Monday, August 23, 2010

Roberto Rossellini - Socrate (1970)

"Defiantly and majestically cinema à la Rossellini" (Andrew Sarris), Socrates was a film Rossellini had wanted to make since the early Fifties. The film brilliantly recreates ancient Athens and the last days of the orator and philosopher with whom the director clearly identified. (Massimo Olmi's touching account of the shooting of the film ends with this telling observation: "Patriarch Rossellini, patriarch Socrates, both absorbed in the difficult delivery of Truth," which is echoed in Michael McKegney's review of the film in The Village Voice: "Two great men separated by so many centuries seem to speak with one voice to a race which controls the atom and the atmosphere but seems to have forgotten why: 'Know thyself.'") Rossellini's serene, sometimes shocking account of Socrates' life and philosophy characteristically fastens on fact rather than myth, placing the prodigious figure in a detailed setting of the city with its workers and merchants, and a mundane domestic world of meals, servants, and an impulsive wife. Its irony also restrains any reverence for the great philosopher, emphasizing his foibles as well as his grandeur: when we first meet him, he has spent two days wandering about the city after forgetting that he left home to buy bread. The trial of Socrates for impiety and "corrupting the young" is high drama, and the final sequences, in which his family and followers gather in a cave as he is about to die, have a simple, resounding eloquence. "There is in this fidelity a kind of beauty and poetry that are all but unknown in the work of other contemporary filmmakers" (Vincent Canby, The New York Times).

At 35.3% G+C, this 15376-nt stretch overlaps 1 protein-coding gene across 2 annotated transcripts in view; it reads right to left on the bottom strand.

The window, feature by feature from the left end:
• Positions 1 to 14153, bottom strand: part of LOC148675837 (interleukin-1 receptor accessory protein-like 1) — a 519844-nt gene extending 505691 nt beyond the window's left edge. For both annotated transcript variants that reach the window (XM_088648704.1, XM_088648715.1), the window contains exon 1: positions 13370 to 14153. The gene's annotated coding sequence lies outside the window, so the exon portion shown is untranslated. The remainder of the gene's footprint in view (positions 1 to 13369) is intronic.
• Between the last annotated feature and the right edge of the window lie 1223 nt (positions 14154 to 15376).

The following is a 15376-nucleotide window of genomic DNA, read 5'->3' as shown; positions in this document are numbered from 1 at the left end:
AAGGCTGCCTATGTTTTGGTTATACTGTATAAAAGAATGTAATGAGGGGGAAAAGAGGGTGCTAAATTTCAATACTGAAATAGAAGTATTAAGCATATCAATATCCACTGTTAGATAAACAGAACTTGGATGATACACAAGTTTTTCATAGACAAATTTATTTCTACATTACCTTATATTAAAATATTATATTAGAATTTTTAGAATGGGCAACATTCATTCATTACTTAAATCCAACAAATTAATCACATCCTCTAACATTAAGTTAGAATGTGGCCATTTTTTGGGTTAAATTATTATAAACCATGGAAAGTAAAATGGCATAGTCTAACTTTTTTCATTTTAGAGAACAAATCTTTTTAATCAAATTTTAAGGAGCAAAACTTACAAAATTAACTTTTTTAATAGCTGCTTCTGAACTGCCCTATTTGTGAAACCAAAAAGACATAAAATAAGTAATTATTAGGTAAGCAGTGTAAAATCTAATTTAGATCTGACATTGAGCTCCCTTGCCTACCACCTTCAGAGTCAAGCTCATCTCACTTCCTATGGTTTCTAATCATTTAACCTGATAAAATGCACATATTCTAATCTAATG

Subs Spanish/English

no pass